The construction project involves major changes to the stream conditions of the Rivers Vistula, Muchaviec, Pina, Pripyat and Dnieper, and the Dnieper-Bug Canal, all of which would make up the waterway. New levees and dams could appear on the pristine rivers, their course straightened and their banks covered in concrete.
The developers call the project a “reconstruction” of the waterway, as design work started in late 2013 and still continues. However, the rivers are currently not navigable by the vessel category in question, so implementation of the project would require a large amount of river development, which would cause significant interference with the river ecosystems.
We want to draw the attention of the European Parliament, Poland, Belarus and Ukraine, and other keysEuropean institutions to the issue, and to demonstrate that any decision to be made on the project mustinvolve the participation of the public and independent experts”, – Volha Kaskevich, head of the Bahna organization and campaign coordinator, says.
“Besides, the project is transboundary in nature and falls under international conventions, so requirements for the project must meet European standards and its adverse consequences must be considered in a comprehensive way. Project representatives have refused to provide us with the complete package of documents including a feasibility study. An environmental impact assessment for this nation [Belarus] has not been performed to date, and local residents or representatives of the conservation areas have not been informed about an upcoming plan to build a waterway across Belarus’ most important environmental network of designated natural areas. We have personally informed government agencies about the upcoming plans and received negative feedback and statements of concern from these institutions including the National Academy of Sciences, the Central Research, and Institute for Complex Use of Water Resource, the Polesye State Radiation-Ecological Reserve, and others”.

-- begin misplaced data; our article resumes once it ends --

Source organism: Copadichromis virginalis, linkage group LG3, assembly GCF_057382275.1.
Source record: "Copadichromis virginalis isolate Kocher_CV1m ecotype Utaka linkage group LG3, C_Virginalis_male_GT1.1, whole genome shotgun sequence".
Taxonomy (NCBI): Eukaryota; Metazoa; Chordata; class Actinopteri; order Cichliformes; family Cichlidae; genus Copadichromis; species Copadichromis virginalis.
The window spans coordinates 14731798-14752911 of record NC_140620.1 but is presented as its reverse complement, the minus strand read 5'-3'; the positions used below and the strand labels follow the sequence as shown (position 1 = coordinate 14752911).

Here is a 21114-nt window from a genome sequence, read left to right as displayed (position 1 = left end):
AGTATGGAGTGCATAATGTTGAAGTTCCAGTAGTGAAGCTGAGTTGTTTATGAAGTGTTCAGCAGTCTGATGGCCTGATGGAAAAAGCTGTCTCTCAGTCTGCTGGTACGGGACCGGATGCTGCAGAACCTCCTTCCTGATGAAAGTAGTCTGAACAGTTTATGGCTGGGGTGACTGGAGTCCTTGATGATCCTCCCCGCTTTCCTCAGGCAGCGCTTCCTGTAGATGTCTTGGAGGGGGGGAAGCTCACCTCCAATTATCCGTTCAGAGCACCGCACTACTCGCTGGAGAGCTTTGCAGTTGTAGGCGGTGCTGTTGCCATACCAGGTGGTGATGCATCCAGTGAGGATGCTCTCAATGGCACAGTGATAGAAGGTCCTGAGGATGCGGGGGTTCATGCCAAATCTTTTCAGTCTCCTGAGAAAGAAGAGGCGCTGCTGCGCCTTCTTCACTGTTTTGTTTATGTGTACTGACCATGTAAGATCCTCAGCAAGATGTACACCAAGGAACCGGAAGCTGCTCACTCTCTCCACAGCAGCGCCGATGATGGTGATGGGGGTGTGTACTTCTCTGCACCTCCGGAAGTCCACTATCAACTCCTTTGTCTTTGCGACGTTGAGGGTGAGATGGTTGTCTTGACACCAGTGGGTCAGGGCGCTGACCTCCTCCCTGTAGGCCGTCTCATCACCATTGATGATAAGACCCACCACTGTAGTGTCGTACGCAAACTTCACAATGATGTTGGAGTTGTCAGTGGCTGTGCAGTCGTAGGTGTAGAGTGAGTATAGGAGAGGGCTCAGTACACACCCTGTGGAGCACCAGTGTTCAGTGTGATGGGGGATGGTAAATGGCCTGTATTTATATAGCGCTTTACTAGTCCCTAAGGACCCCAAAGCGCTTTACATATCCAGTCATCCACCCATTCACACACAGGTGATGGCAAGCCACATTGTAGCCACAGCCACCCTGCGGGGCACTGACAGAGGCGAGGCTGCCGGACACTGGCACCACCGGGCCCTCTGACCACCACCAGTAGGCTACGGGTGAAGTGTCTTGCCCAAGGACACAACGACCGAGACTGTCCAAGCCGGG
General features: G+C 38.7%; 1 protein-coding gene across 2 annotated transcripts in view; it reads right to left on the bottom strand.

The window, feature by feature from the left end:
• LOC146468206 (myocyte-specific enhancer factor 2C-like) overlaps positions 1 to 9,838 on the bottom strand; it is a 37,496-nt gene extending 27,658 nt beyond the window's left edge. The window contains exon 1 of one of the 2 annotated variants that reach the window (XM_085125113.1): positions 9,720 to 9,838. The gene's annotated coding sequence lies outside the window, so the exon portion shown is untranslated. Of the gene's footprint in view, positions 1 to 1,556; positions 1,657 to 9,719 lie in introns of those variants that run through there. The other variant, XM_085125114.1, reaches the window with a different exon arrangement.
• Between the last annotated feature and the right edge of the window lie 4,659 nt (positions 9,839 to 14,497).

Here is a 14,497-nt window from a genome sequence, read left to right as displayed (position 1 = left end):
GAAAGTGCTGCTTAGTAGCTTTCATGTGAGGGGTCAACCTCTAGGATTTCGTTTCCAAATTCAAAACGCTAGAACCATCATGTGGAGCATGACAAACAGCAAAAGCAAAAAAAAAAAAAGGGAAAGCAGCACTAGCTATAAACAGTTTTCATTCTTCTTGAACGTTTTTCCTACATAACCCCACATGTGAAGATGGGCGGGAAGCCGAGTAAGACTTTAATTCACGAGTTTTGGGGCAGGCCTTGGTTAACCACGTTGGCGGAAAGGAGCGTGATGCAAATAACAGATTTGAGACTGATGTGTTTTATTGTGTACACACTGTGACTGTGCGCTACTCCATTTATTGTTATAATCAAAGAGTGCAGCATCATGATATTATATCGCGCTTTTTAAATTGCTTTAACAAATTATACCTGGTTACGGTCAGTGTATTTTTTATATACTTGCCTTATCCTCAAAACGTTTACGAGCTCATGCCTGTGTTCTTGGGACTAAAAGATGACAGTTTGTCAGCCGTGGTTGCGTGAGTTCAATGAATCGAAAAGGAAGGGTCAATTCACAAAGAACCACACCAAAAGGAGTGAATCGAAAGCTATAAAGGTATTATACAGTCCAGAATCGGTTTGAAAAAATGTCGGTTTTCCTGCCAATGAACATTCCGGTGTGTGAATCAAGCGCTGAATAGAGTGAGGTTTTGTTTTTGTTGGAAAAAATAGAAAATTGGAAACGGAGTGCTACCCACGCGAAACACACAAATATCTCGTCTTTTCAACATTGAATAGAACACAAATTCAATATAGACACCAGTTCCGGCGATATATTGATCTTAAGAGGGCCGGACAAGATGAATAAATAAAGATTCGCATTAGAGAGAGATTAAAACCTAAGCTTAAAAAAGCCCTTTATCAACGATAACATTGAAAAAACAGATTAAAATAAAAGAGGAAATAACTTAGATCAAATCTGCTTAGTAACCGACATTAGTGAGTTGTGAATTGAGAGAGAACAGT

The NGOs, such as APB BirdLife Belarus, Bahna, Ecohome, Center for Environmental Solutions, Green Network, Foundation for a Clean Pripyat and Time of the Earth, launched the Stop E40! campaign after residents of the Polesye region began to approach Belarusian environmental organizations in June 2016 with requests to collect signatures under a petition against the E40 waterway and provide their expert opinion.